Serbia must catch its war criminals or forfeit its future
DAMNED IF IT DOESN’T
Serbia must catch its war criminals or forfeit its future
The weeks that have passed since Stojan Zupljanin was detained have not changed anything in Banja Luka. There has been almost no reaction among residents of the Bosnian city where he lived— not a single protest, no graffiti on the walls. Nobody is selling cheap T-shirts with his face printed on them, and nobody seems to be interested in the man who is the first of four top Serb leaders wanted for war crimes by The Hague tribunal to be tracked down. “Does anyone know on which street Zupljanin’s house is?” a young taxi driver asks his colleagues over the radio. A few respond, explaining how to get to Stevana Markovica Street, and the house of a man accused of crimes against humanity, genocide, murder, torture, deportations and the reckless devastation of Bosnian Muslim and Bosnian Croat towns and villages.
The unpainted, greyish two-storey building, with ruined wooden blinds on the windows, looks more or less like the other houses on this narrow and quiet street in the capital of Republika Srpska, the Serbian entity in Bosnia-Herzegovina. The gate is closed and two metal pieces of something that once could have been a garden chair lean at the wall. The children next door stop playing football for a moment and turn their curious brown eyes to the taxi. “It doesn’t really look like the house of a war profiteer, does it?” the young driver asks, mentioning what everyone in Banja Luka knows: Stojan Zupljanin made war deals for a portion of good homemade lamb. All he has left behind is a gas station, closed in August 2007 by a Bosnian court decision, another family house, not far from Banja Luka but in similar poor condition—and a wife and two sons without any permanent income. “Because of their father, they can’t find a job,” says a family friend. “The little inheritance they had was taken away. Police had been questioning them daily.”
That’s because Zupljanin’s alleged war activities went well beyond mere profiteering. As a high-ranking police official in Bosanska Krajina during the war in Bosnia
and Herzegovina from 1992 to 1995, he was well-known for his leading role in ethnic cleansing, specifically the deportation of 10,000 Croats and Muslims from that region. They were deported through Banja Luka in inhuman conditions, mostly in wagons intended for the transport of cattle: “A certain number of Muslim and Croatian citizens wanted to move out of central Bosnia,” Stojan Zupljanin once said. “No refugee asked for a first-class wagon.”
THE PRO-WESTERN DEMOCRATIC COALITION ONLY NARROWLY WON THE ELECTIONS ON MAY 11
Ever since he was publicly indicted by the International Criminal Tribunal for the Former Yugoslavia in December 1999, Zupljanin had been at large, along with Bosnian Serb ex-general Ratko Mladic, his wartime political boss Radovan Karadzic, and Croatian Serb wartime leader Goran Hadzic. For almost nine years, Serbian police had been trying to locate Zupljanin, and finally captured him on June 11 in the private apartment of a friend and business partner in Pancevo, a town close to the Serbian capital of Belgrade. His arrest, executed in a surprisingly quick and professional operation by state security forces under the supervision of Serbia’s war crimes prosecutor, Vladimir Vukcevic—who has since received death threats—couldn’t have come at a better time for pro-Western politicians in Belgrade, especially Serbian President Boris Tadic. Only one day before Zupljanin’s arrest, the Dutch minister of foreign affairs, Maxime Verhagen, said that the Stabilization and Association Agreement (SAA) between Serbia and the EU won’t be ratified until Serbia provides solid proof about its complete devotion to co-operating with the UN tribunal in The Hague. In fact, Verhagen suggested that one of the four remaining fugitives should be sitting on an airplane to The Hague as soon as possible, or further efforts by Serbian democrats for EU membership were a waste of time.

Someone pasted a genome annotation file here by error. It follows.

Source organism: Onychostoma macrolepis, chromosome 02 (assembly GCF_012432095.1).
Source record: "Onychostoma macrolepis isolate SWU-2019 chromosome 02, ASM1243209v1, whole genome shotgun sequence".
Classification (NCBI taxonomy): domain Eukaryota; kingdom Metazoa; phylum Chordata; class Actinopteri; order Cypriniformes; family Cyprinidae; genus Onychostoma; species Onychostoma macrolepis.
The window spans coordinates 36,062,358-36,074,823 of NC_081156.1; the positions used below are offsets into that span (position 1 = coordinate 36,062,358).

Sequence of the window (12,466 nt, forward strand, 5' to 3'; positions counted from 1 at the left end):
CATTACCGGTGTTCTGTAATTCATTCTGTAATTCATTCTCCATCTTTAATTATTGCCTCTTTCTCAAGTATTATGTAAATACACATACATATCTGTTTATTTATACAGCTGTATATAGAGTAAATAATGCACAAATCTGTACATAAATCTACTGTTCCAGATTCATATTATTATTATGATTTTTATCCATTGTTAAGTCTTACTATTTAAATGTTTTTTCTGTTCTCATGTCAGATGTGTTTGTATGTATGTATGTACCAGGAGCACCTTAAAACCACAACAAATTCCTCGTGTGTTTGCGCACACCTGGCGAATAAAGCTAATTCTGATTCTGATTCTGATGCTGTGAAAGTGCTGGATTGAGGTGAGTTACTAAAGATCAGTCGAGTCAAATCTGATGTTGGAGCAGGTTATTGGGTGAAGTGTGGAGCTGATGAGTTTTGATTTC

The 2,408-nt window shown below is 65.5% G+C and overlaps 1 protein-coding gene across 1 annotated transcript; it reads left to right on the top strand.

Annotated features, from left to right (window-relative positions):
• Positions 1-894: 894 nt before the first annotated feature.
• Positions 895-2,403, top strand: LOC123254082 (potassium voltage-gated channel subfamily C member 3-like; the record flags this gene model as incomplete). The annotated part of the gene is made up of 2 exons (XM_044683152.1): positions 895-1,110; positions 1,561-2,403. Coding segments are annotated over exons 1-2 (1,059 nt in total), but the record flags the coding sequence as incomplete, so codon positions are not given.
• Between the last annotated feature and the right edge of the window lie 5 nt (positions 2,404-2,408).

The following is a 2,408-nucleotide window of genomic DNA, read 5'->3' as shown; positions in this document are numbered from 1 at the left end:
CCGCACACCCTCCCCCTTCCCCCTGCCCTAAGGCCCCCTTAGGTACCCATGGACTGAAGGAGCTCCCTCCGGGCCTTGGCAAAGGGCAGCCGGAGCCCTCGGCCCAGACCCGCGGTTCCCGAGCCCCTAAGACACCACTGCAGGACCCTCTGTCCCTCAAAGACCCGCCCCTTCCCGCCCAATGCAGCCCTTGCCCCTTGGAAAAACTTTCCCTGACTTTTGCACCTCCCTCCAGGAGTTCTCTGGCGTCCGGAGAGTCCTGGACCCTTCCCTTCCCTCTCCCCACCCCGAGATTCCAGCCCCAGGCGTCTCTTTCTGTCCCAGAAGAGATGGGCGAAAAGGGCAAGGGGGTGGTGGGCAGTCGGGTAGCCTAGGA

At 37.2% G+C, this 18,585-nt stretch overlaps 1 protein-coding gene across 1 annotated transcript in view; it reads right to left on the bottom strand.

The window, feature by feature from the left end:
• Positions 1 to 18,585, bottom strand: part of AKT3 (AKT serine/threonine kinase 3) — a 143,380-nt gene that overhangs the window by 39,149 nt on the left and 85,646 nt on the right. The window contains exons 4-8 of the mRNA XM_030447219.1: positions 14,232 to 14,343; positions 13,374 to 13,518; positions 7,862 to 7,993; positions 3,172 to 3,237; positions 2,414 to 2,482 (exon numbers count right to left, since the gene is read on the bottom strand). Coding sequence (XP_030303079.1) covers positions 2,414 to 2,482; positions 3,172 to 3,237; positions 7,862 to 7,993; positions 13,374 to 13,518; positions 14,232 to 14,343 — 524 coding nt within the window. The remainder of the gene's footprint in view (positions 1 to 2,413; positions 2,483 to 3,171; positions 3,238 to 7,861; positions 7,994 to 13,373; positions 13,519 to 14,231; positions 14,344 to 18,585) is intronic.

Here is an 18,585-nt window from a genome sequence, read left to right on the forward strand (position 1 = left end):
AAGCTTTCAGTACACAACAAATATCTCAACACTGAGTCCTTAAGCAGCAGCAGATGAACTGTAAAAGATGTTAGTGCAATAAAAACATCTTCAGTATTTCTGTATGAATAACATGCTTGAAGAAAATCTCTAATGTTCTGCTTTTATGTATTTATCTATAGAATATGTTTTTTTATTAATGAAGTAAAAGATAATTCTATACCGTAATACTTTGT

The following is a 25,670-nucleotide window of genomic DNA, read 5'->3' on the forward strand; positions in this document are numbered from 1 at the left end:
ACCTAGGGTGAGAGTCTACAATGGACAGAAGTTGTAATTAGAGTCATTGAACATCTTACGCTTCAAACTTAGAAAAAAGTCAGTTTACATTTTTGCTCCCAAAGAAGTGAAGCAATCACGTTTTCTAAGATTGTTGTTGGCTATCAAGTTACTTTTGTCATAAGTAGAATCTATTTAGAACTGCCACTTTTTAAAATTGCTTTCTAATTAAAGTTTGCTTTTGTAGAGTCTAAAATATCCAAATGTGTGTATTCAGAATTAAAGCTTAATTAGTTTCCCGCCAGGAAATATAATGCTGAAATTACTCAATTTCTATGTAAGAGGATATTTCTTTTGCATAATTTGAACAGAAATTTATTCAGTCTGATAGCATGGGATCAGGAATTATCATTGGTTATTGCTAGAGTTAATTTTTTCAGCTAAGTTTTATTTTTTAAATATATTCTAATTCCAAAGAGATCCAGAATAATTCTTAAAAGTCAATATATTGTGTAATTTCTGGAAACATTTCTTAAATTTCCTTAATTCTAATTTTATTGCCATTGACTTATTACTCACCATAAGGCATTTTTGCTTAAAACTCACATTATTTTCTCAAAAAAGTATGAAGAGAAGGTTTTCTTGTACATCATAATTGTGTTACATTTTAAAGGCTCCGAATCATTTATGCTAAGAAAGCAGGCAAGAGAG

The increased outside pressure to apprehend the war criminals only added to the worries facing Serbia’s proWestern democratic coalition, which had narrowly won the parliamentary elections on May 11. After Kosovo, a formerly Serbian district, declared independence on Feb. 17 and was recognized by most European countries, the number of citizens in favour of joining the European Union decreased by eight per cent, and riots broke out all over Serbia. The May election turned into a referendum on joining the EU. And to the surprise of many political analysts, the democratic coalition won, and now, despite lingering anger about the loss of Kosovo, 65 per cent of citizens remain in favour of joining the EU. (A crucial move was made by the EU at the last moment—signing the SAA just a few days before the vote.)